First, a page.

sympathy(redirected from sympathies)
Also found in: Dictionary, Thesaurus, Medical, Encyclopedia.
(one's) deepest sympathy
One's most heartfelt, sincere condolences. Sometimes said as a set response to someone sharing their misfortunes. A: "I'm not going to be able to come in to work today. I just found out that my father passed away." B: "My deepest sympathies—please, take all the time that you need." We were so saddened to hear about the passing of your sweet brother. Please send our deepest sympathies to the rest of your family.
extend (one's) sympathy
To share one's condolences. I'm so sorry to hear about your sister's passing. Please extend my sympathy to your mother as well. Don't worry, I extended your sympathy in my card too.
extend (one's) sympathy to (someone)
To share one's condolences with someone. I'm so sorry to hear about your sister's passing. Please extend my sympathy to your mother as well.
in sympathy (with something)
In tandem with something; at the same time as and because of something. The data clearly shows that rates of depression rise in sympathy with rates of unemployment. The European stock market suffered another day of large losses in sympathy with concerns of rising interest rates in the US.
See also: sympathy
out of sympathy with (someone or something)
1. Not in agreement with or having an understanding of someone or something. It's clear, however, that the political party is out of sympathy with the eccentric senator, as many of his peers have called on him to resign. The vast majority of local people are now out of sympathy with the cause of the protesters, as the demonstration has done nothing but inconvenience them.
2. Because one has a deep understanding of, allegiance to, or sympathetic feelings toward someone or something. She declined to press charges against the man out of sympathy with his family. I don't think they are taking our case out of sympathy with our cause, but rather because they know that they can win.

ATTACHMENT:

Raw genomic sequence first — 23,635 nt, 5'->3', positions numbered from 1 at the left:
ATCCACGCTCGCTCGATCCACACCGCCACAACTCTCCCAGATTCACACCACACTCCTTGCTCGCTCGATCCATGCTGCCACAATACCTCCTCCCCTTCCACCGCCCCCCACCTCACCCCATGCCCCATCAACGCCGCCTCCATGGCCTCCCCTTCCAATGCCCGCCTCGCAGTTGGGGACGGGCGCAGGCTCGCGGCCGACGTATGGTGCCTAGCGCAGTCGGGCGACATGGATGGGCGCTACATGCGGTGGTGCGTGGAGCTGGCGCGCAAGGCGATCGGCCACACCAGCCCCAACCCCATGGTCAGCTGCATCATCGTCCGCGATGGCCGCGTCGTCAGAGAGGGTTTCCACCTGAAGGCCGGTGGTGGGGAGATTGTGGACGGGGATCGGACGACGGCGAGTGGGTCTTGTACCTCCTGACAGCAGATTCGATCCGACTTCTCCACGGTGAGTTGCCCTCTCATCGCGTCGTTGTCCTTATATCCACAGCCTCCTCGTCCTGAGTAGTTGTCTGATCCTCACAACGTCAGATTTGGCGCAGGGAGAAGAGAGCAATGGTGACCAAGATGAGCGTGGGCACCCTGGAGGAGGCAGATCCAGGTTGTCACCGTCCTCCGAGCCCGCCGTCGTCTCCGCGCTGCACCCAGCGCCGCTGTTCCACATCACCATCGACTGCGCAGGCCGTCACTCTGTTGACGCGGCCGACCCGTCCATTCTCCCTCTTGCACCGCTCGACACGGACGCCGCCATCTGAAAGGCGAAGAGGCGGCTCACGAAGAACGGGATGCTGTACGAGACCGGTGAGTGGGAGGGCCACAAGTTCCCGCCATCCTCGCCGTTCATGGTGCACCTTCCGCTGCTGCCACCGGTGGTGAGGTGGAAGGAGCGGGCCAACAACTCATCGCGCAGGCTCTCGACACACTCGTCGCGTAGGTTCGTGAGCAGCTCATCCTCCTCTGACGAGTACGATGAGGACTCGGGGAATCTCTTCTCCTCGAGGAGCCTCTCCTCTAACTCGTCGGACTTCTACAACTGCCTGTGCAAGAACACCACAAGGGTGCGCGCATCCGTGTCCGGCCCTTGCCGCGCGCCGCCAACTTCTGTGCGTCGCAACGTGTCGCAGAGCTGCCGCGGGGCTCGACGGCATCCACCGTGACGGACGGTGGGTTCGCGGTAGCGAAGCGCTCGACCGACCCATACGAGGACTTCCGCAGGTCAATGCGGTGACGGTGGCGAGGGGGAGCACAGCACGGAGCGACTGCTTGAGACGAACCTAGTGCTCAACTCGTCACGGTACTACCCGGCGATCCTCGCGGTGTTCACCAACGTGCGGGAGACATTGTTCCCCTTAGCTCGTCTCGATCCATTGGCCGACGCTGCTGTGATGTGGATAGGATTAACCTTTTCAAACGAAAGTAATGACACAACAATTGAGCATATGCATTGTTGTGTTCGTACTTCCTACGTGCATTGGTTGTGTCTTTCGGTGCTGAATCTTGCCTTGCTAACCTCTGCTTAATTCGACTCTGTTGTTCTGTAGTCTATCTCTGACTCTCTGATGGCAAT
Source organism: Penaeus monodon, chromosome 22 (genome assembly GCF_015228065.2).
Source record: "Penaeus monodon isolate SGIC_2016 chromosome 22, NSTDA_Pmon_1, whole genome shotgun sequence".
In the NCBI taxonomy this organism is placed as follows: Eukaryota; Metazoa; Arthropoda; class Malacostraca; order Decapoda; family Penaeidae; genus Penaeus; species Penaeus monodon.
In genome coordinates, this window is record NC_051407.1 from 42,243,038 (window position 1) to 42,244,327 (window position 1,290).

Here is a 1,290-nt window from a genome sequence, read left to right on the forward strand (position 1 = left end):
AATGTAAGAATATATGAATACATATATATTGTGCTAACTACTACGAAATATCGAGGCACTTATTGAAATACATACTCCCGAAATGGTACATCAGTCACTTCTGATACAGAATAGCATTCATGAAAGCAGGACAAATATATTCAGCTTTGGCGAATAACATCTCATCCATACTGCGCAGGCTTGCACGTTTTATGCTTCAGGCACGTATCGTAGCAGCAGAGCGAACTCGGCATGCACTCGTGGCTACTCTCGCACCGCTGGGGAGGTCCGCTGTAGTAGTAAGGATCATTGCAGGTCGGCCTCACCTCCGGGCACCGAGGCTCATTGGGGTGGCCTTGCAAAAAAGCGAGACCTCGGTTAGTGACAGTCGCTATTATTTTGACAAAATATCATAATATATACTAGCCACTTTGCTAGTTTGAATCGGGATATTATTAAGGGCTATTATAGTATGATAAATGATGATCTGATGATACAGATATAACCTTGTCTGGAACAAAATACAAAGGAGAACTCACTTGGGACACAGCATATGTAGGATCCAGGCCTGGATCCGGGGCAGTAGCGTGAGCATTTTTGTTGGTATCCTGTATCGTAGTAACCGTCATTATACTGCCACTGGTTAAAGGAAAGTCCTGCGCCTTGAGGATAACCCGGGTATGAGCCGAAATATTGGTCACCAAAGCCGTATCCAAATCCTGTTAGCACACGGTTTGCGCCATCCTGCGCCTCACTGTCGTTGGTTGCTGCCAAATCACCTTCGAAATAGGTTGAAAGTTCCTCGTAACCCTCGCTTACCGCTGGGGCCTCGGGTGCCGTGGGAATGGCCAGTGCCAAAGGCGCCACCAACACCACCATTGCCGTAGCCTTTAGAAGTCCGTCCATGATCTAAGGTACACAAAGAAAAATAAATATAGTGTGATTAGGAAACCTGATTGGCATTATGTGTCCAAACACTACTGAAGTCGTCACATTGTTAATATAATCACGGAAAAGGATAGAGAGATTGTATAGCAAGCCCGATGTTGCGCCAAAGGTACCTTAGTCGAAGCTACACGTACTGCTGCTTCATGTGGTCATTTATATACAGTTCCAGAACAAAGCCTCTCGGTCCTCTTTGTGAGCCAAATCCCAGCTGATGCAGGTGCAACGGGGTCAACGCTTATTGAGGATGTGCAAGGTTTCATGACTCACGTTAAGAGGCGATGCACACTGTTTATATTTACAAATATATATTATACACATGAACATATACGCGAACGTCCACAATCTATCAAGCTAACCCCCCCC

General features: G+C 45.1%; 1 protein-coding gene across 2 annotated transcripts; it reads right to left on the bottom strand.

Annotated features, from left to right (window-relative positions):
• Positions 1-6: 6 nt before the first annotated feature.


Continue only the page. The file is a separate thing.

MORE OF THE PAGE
tea and sympathy
A supportive display of sympathy for one who is upset. The image is that of one providing a cup of tea to someone to soothe them while listening to their troubles. I know you have a lot going on, but the least you can do is offer Hannah a little tea and sympathy during her time of grief.
extend one's sympathy (to someone)
to express sympathy to someone. (A very polite and formal way to tell someone that you are sorry about a misfortune.) Please permit me to extend my sympathy to you and your children. I'm very sorry to hear of the death of your husband. Let's extend our sympathy to Bill Jones, who is in the hospital with a broken leg. We should send him some flowers.
one's deepest sympathy
one's very sincere sympathy. I am so sorry about the death of your father. You have my deepest sympathy. She sent her deepest sympathy to the family.
tea and sympathyhospitality and consolation offered to a distressed person.
in ˈsympathy with something(written) happening because something else has happened: Share prices slipped again today, in sympathy with the German market.
out of ˈsympathy with somebody/something(written) not agreeing with or not wanting to support somebody/something: It is generally believed that he is out of sympathy with government policies.
n. tender loving care. (Initialism.) This old car will keep running as long as I give it lots of TLC.
Acronym for tender loving care. In modern times this phrase is believed to have originated in a hospital or other sick-care setting, where it alludes to kind and solicitous treatment by nurses. From the mid-1900s on it caught on in a more general way, particularly among songwriters, according to wordsmith Nigel Rees, who found nearly a dozen songs with this title written between 1960 and 1983. Today the term, both spelled out and abbreviated, is applied to kind or gentle treatment for almost anything—a pet, person, plant, automobile, and so on. It has just about replaced the almost synonymous tea and sympathy, meaning special kindness shown to someone who is upset. This term was always most common in Britain, where a cup of tea is standard treatment in such situations. It gained currency as the title of a play by Robert Anderson and a motion picture based on it (1956) about a prep school boy’s affair with a teacher’s wife, but it has largely died out, at least in America.